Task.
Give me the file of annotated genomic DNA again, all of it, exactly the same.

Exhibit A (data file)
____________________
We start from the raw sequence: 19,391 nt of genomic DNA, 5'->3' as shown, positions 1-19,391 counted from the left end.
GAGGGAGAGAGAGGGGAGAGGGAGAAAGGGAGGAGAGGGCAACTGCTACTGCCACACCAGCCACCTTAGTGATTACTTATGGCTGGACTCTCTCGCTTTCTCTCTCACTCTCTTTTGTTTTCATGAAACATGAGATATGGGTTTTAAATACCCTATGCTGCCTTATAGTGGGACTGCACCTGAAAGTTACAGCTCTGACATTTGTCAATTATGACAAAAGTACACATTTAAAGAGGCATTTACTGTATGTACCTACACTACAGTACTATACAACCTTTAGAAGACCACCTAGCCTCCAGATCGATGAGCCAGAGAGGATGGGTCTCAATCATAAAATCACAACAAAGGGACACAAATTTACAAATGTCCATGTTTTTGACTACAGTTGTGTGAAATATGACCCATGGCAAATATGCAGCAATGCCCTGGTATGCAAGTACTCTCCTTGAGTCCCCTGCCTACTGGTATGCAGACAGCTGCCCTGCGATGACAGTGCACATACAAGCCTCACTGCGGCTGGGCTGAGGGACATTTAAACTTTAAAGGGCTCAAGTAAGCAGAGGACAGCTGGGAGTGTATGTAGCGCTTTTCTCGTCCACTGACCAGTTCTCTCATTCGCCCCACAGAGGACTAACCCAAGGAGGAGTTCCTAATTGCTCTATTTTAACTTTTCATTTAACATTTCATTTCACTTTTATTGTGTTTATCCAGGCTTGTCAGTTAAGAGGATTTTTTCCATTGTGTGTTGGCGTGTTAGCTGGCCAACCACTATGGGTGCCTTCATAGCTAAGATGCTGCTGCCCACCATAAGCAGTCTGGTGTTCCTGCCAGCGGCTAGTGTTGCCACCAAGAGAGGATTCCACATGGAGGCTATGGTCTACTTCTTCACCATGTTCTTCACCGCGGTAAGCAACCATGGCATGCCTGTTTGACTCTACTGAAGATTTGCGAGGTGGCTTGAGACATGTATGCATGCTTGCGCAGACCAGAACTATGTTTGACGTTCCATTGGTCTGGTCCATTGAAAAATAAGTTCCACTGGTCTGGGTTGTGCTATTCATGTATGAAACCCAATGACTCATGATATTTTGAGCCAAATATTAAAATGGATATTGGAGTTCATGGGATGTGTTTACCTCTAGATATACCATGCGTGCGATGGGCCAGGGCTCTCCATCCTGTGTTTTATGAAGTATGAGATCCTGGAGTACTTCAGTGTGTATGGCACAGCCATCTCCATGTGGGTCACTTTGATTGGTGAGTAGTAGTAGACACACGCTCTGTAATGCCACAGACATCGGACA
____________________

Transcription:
We start from the raw sequence: 19,391 nt of genomic DNA, 5'->3' as shown, positions 1-19,391 counted from the left end.
GAGGGAGAGAGAGGGGAGAGGGAGAAAGGGAGGAGAGGGCAACTGCTACTGCCACACCAGCCACCTTAGTGATTACTTATGGCTGGACTCTCTCGCTTTCTCTCTCACTCTCTTTTGTTTTCATGAAACATGAGATATGGGTTTTAAATACCCTATGCTGCCTTATAGTGGGACTGCACCTGAAAGTTACAGCTCTGACATTTGTCAATTATGACAAAAGTACACATTTAAAGAGGCATTTACTGTATGTACCTACACTACAGTACTATACAACCTTTAGAAGACCACCTAGCCTCCAGATCGATGAGCCAGAGAGGATGGGTCTCAATCATAAAATCACAACAAAGGGACACAAATTTACAAATGTCCATGTTTTTGACTACAGTTGTGTGAAATATGACCCATGGCAAATATGCAGCAATGCCCTGGTATGCAAGTACTCTCCTTGAGTCCCCTGCCTACTGGTATGCAGACAGCTGCCCTGCGATGACAGTGCACATACAAGCCTCACTGCGGCTGGGCTGAGGGACATTTAAACTTTAAAGGGCTCAAGTAAGCAGAGGACAGCTGGGAGTGTATGTAGCGCTTTTCTCGTCCACTGACCAGTTCTCTCATTCGCCCCACAGAGGACTAACCCAAGGAGGAGTTCCTAATTGCTCTATTTTAACTTTTCATTTAACATTTCATTTCACTTTTATTGTGTTTATCCAGGCTTGTCAGTTAAGAGGATTTTTTCCATTGTGTGTTGGCGTGTTAGCTGGCCAACCACTATGGGTGCCTTCATAGCTAAGATGCTGCTGCCCACCATAAGCAGTCTGGTGTTCCTGCCAGCGGCTAGTGTTGCCACCAAGAGAGGATTCCACATGGAGGCTATGGTCTACTTCTTCACCATGTTCTTCACCGCGGTAAGCAACCATGGCATGCCTGTTTGACTCTACTGAAGATTTGCGAGGTGGCTTGAGACATGTATGCATGCTTGCGCAGACCAGAACTATGTTTGACGTTCCATTGGTCTGGTCCATTGAAAAATAAGTTCCACTGGTCTGGGTTGTGCTATTCATGTATGAAACCCAATGACTCATGATATTTTGAGCCAAATATTAAAATGGATATTGGAGTTCATGGGATGTGTTTACCTCTAGATATACCATGCGTGCGATGGGCCAGGGCTCTCCATCCTGTGTTTTATGAAGTATGAGATCCTGGAGTACTTCAGTGTGTATGGCACAGCCATCTCCATGTGGGTCACTTTGATTGGTGAGTAGTAGTAGACACACGCTCTGTAATGCCACAGACATCGGACA